HCNSO Student Theses and Dissertations

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Defense Date


Document Type

Dissertation - NSU Access Only

Degree Name

Ph.D. Oceanography/Marine Biology


Oceanographic Center

First Advisor

Richard E. Spieler

Second Advisor

Richard E. Dodge

Third Advisor

Curtis M. Burney

Fourth Advisor

Stephen A. Bortone


Although there is a long history of artificial reef use, little statistically verifiable experimentation has been done examining questions about artificial reef functionality. In a series of four studies using small artificial reefs as models, I examined the effects of manipulation of: refuge size, resident fishes, complexity, attractants, and site selection on fish recruitment and fish assemblage formation.

Each study was conducted over 18 to 24 months by divers on SCUBA doing visual censuses monthly with the exception of one study which was censused quarterly. During all censuses, fishes within 1m of the reef were identified to species, individuals were counted, and all fishes were assigned to one of five size classes (0-2, 2-5, 5-10, 10-20, and 20+ cm total length). Mean total lengths were used to calculate biomass using published length-weight relationships.

Using Rinker reef modules, a multilevel reef design with high internal complexity, deployed on sand substrate at 21m depth, I examined the effects of resident fishes on fish recruitment and overall fish assemblage formation, and secondarily, compared the results of my study to those of a similar study done at a different depth (7m), nearby. There were significant differences in recruit abundance (fishes <5 cm TL), total fish abundance, and species richness between treatments at the deep site as well as differences between the deep and shallow sites. Results of my study indicate that reef fish recruitment in Broward County water is likely not resource limited but may be driven by larval limitation or post-settlement predation. This finding, however, may be site specific. Comparison with the other study indicates differences between sites in fish abundance, juvenile abundance, species richness, and species composition.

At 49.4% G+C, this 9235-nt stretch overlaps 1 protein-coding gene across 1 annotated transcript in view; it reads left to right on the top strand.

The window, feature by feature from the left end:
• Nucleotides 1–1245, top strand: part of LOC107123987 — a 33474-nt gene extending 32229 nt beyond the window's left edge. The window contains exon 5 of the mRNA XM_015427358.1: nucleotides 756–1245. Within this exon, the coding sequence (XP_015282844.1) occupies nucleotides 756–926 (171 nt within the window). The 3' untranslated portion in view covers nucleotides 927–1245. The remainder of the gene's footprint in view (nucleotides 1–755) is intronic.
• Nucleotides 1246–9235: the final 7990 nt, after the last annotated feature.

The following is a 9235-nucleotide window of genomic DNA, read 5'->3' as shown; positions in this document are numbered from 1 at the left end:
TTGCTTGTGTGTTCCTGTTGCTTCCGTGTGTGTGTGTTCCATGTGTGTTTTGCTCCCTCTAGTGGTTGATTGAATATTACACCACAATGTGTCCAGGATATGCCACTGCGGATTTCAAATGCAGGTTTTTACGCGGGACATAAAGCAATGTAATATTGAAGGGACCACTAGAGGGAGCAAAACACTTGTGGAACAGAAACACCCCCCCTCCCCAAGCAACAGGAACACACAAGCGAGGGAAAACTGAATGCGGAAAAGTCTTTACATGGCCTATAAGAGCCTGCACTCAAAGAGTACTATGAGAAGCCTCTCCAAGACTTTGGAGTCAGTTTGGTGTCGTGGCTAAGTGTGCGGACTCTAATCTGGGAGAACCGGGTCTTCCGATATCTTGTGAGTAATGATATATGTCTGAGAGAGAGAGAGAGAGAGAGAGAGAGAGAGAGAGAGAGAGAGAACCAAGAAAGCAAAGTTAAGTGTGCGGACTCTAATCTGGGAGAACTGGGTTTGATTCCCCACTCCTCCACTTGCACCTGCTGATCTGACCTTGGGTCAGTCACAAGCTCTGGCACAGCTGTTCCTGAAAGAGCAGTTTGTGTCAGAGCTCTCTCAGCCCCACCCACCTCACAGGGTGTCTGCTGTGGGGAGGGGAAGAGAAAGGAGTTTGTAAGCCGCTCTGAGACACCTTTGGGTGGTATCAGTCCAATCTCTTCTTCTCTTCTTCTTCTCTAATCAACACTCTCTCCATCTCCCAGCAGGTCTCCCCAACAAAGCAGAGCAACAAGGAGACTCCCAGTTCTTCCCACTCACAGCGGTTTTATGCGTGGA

Using Reef Ball™ artificial reef modules, hemisphere shaped reefs with a large central void space and 18 side holes, I examined differences in recruitment and fish assemblage formation on identical reefs at different depths (21m and 7m), approximately 1.5km apart. There were significant differences between sites for species richness, fish abundance (all species combined, >5 cm TL), juvenile abundance (fishes <5cm TL), and biomass. Results indicate greater juvenile (fishes <5cm TL) abundance at the shallow site but greater overall fish abundance and greater species richness deep. These results suggest important site dependent differences in both juvenile recruitment and overall fish assemblage formation.

Swiss Cheese reefs, concrete cubes with 12 tunnels of varying sizes through them, were used to examine the effects of refuge size and complexity on recruitment and assemblage formation. Significant differences were found between treatments for large fish abundance (>20cm TL), total fish abundance, and species richness. Results of this study support the importance of refuge size in both recruitment and overall fish assemblage formation, with more fishes of all size classes on large refuge reefs than small. However, there was no statistical support for a role for complexity (two refuge sizes) versus single refuge size in fish assemblage formation.

Using Reef Ball™ artificial reefs I examined the effect of floating a single, 10m, poly-propylene line suspended over the reef module. In this case, there was no significant effect of using this type of attractant. The second part of the study examined the effect of complexity versus void space on recruitment and assemblage formation by adding concrete blocks to the internal void space in the Reef Balls. In this study there was significantly greater fish abundance, juvenile abundance, and species richness on the modules with concrete blocks. These result support a clear-cut role for internal complexity in fish recruitment and overall assemblage formation.

Overall, results of this multi-part study provide important new information about the effects of various design and functional attributes of artificial reefs. In particular, the importance of complexity in design, and site selection, on recruitment and assemblage formation was further clarified.


Funding provided by Aylesworth Foundation for the Advancement of Marine Sciences and Florida Sea Grant.

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